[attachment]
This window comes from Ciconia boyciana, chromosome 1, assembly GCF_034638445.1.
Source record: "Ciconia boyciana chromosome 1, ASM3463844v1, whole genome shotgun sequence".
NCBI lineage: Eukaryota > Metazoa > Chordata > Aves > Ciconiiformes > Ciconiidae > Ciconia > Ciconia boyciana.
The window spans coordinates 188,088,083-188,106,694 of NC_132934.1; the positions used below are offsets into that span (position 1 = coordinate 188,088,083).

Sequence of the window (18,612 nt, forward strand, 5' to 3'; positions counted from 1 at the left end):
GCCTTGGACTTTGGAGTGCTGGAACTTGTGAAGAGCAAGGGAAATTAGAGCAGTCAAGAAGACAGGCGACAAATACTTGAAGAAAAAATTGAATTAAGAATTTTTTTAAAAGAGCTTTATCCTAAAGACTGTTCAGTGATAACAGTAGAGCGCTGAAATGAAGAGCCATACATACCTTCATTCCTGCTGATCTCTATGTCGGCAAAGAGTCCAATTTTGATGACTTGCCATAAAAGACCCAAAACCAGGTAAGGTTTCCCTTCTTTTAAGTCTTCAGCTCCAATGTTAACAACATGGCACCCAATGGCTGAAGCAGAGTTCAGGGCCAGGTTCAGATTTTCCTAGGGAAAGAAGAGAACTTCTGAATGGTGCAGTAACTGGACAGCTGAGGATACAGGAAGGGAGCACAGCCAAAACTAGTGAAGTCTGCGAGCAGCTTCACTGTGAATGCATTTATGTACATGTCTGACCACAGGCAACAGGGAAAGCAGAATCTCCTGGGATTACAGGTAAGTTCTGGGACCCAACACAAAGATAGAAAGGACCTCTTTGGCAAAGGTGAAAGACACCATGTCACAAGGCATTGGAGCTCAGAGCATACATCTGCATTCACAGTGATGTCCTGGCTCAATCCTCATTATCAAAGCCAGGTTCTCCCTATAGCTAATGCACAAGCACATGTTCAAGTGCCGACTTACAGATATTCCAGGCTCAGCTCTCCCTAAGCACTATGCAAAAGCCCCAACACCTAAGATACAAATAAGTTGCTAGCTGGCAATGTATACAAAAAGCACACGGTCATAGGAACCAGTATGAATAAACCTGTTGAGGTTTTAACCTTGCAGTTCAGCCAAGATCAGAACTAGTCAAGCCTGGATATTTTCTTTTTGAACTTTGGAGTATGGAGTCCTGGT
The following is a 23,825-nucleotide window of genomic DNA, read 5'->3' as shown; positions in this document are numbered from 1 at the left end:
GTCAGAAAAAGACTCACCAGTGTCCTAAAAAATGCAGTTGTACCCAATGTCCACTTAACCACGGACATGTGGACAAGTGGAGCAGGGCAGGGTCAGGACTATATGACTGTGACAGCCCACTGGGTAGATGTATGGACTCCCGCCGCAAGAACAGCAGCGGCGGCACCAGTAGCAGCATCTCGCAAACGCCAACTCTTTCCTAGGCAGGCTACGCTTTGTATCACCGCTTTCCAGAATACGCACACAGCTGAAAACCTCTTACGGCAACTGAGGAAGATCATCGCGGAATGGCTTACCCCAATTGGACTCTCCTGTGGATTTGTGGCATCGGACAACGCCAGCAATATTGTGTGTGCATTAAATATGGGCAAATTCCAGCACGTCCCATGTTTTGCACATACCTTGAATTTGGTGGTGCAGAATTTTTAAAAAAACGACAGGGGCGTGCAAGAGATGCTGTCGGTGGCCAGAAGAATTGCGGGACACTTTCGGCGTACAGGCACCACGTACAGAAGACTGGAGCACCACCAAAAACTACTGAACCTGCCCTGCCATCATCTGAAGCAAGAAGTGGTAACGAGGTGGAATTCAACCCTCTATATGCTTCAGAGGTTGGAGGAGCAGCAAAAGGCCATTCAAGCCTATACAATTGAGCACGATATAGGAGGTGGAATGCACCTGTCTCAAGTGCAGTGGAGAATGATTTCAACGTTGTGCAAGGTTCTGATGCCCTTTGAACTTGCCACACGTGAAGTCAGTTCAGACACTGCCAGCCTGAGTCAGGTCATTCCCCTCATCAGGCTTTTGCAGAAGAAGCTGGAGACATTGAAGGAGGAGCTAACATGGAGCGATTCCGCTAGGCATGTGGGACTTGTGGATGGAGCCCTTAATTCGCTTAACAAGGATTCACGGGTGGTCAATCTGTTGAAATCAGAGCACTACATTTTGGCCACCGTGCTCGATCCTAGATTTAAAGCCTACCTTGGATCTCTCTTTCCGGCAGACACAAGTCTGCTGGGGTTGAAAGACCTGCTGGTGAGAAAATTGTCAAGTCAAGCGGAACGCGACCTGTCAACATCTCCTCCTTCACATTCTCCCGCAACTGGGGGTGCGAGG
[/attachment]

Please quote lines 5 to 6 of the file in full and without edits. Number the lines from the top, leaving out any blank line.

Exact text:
Sequence of the window (18,612 nt, forward strand, 5' to 3'; positions counted from 1 at the left end):
GCCTTGGACTTTGGAGTGCTGGAACTTGTGAAGAGCAAGGGAAATTAGAGCAGTCAAGAAGACAGGCGACAAATACTTGAAGAAAAAATTGAATTAAGAATTTTTTTAAAAGAGCTTTATCCTAAAGACTGTTCAGTGATAACAGTAGAGCGCTGAAATGAAGAGCCATACATACCTTCATTCCTGCTGATCTCTATGTCGGCAAAGAGTCCAATTTTGATGACTTGCCATAAAAGACCCAAAACCAGGTAAGGTTTCCCTTCTTTTAAGTCTTCAGCTCCAATGTTAACAACATGGCACCCAATGGCTGAAGCAGAGTTCAGGGCCAGGTTCAGATTTTCCTAGGGAAAGAAGAGAACTTCTGAATGGTGCAGTAACTGGACAGCTGAGGATACAGGAAGGGAGCACAGCCAAAACTAGTGAAGTCTGCGAGCAGCTTCACTGTGAATGCATTTATGTACATGTCTGACCACAGGCAACAGGGAAAGCAGAATCTCCTGGGATTACAGGTAAGTTCTGGGACCCAACACAAAGATAGAAAGGACCTCTTTGGCAAAGGTGAAAGACACCATGTCACAAGGCATTGGAGCTCAGAGCATACATCTGCATTCACAGTGATGTCCTGGCTCAATCCTCATTATCAAAGCCAGGTTCTCCCTATAGCTAATGCACAAGCACATGTTCAAGTGCCGACTTACAGATATTCCAGGCTCAGCTCTCCCTAAGCACTATGCAAAAGCCCCAACACCTAAGATACAAATAAGTTGCTAGCTGGCAATGTATACAAAAAGCACACGGTCATAGGAACCAGTATGAATAAACCTGTTGAGGTTTTAACCTTGCAGTTCAGCCAAGATCAGAACTAGTCAAGCCTGGATATTTTCTTTTTGAACTTTGGAGTATGGAGTCCTGGT